On the morning of my son’s bar mitzvah, I turned to a page in a favorite inspirational book and found this Khalil Gibran poem about children (see right). Your children are not your children/they are the sons and daughters/of Life’s longing for itself…
Although I longed to become a mother, I never believed my children were mine. They are not my property nor extensions of me and how they turn out, I believe, is a direct relation to who they are as individuals, not mimicry of my own desires and beliefs.
That’s a rare perspective, I think. Many (maybe most?) parents see their children as theirs, and direct them as such. Believe what I believe, do what I value to be worth doing, make ME proud.
I honestly mean it when I say that I have no attachment to how my children turn out (as long as they are not criminals or hate-filled meanies). Their college choices, career paths, life partners – those are decisions they and they alone have to live with. Who am I to tell them which one is right or wrong?
And yet, I am raising my children in the Jewish faith, my faith, my belief system. While I tell them that this is our heritage and our ancestry and it’s where I find meaning, I also tell them that there is meaning in every belief system, every community, and we are all pretty much saying the same thing, with different details and characters.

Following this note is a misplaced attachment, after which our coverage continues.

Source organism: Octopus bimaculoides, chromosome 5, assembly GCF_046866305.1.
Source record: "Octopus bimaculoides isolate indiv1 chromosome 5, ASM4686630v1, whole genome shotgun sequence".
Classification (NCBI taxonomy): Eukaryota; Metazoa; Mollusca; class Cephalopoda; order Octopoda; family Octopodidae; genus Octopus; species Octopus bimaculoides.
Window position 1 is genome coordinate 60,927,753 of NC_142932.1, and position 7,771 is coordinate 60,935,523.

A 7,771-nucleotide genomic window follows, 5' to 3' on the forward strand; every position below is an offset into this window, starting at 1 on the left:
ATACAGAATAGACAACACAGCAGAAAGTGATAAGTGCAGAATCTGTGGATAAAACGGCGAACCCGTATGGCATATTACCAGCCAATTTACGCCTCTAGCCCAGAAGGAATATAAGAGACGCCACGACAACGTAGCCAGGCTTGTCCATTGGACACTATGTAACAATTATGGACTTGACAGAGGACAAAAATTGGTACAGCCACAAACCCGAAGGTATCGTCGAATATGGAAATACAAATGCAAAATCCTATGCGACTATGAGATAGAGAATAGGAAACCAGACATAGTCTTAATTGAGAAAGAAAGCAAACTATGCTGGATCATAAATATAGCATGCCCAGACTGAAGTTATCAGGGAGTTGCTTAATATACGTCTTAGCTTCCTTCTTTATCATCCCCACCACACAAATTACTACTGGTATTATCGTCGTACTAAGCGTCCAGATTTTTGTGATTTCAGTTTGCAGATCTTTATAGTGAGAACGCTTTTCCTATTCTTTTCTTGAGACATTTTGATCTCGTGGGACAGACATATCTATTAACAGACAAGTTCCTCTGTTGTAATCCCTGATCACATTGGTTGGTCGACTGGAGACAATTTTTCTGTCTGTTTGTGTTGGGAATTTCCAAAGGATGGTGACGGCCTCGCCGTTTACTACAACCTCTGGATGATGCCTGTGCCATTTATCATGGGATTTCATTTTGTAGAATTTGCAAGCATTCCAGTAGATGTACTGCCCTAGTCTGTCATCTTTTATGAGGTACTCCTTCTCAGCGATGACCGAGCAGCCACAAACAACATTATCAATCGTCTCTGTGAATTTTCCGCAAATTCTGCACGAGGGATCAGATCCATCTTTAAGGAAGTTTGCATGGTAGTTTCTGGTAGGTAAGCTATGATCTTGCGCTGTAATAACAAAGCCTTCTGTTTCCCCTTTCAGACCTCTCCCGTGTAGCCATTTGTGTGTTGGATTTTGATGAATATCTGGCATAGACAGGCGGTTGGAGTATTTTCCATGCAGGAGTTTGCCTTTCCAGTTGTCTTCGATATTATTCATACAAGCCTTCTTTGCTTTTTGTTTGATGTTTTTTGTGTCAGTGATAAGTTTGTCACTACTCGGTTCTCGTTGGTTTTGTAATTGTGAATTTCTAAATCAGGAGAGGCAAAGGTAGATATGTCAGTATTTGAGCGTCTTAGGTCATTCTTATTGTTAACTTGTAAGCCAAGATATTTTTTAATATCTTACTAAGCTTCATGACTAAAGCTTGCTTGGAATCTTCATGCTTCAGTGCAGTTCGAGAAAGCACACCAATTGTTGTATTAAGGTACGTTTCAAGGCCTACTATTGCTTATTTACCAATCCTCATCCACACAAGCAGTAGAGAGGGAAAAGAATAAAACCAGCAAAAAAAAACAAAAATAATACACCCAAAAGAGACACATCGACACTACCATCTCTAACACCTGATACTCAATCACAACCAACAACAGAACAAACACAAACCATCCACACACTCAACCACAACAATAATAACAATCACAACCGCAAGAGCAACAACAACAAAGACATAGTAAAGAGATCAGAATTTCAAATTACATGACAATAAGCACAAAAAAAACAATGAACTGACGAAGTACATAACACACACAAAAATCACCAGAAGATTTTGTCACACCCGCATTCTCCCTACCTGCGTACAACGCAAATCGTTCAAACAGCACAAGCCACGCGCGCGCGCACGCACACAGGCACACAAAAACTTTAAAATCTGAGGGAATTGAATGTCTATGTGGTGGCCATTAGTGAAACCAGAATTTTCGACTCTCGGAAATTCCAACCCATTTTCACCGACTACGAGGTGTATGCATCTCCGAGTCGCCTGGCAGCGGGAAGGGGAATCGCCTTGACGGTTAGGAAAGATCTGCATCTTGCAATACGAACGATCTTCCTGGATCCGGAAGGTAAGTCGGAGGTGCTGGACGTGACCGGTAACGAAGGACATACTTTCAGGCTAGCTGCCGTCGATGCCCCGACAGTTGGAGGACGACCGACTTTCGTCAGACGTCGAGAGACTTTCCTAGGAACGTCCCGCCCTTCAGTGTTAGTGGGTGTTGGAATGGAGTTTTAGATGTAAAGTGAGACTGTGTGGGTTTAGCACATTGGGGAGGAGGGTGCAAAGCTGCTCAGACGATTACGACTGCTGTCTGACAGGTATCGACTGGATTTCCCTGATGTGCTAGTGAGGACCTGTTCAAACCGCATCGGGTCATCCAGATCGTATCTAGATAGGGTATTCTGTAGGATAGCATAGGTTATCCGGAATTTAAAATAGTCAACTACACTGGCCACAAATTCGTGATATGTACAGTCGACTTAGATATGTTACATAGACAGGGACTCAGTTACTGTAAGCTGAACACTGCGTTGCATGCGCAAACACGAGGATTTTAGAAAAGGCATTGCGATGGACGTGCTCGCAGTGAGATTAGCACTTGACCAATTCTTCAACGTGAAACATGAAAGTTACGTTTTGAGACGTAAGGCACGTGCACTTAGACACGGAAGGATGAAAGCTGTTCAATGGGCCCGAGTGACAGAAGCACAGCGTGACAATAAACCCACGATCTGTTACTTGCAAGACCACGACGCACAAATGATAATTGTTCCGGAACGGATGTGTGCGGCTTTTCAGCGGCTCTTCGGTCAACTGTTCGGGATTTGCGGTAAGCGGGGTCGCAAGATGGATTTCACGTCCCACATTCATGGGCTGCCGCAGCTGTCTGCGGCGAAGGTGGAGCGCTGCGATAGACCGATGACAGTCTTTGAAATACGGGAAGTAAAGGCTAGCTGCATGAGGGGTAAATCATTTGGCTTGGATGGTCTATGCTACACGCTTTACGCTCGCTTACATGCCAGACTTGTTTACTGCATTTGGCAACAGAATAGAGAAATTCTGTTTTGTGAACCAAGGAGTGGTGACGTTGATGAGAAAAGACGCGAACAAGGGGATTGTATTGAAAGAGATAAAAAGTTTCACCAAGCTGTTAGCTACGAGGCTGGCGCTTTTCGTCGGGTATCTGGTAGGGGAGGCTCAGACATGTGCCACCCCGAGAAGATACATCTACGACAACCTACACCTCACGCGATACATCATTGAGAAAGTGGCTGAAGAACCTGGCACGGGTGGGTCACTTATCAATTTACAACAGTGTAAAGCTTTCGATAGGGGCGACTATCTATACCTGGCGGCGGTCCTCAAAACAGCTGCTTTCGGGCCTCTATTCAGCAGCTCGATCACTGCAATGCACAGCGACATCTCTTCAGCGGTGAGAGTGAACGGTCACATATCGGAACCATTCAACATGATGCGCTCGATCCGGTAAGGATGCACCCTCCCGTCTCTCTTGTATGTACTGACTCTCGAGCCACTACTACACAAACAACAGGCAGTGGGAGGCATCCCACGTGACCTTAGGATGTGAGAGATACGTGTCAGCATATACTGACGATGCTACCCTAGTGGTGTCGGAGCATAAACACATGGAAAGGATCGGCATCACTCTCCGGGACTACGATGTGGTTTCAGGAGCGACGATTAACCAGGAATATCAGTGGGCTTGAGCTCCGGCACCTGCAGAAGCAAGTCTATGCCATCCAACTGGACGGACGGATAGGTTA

But is that believable if I am committed to one faith?
Is it do as I say, not do as I do?
I ponder this as friends steer their children toward baptism in their faith or bar mitzvah or first communion, and applaud the child’s performance and choice. But I wonder if our children have any other choice, really.
Children by definition seek to please their parents. We raise them to do so. It is built into our Judeo-Christian culture to honor your parents. Which means do right by us, please us, make us proud.
So at what point do children step over into their own mode of thinking and get to choose? Is the choosing already ruined because they have been encouraged in a particular direction for all of those formative years leading up to the day of independence?
If so, then we are not raising independent thinkers. We are raising confused mini-mes who don’t know where we end and they begin.
You may give them your love but not your thoughts
For they have their own thoughts
You may house their bodies but not their souls
For their souls dwell in the house of tomorrow
which you cannot visit, not even in your dreams.
You may strive to be like them, but seek not to make them like you.
For life goes not backward nor tarries with yesterday.
You are the bows from which your children
as living arrows are sent forth.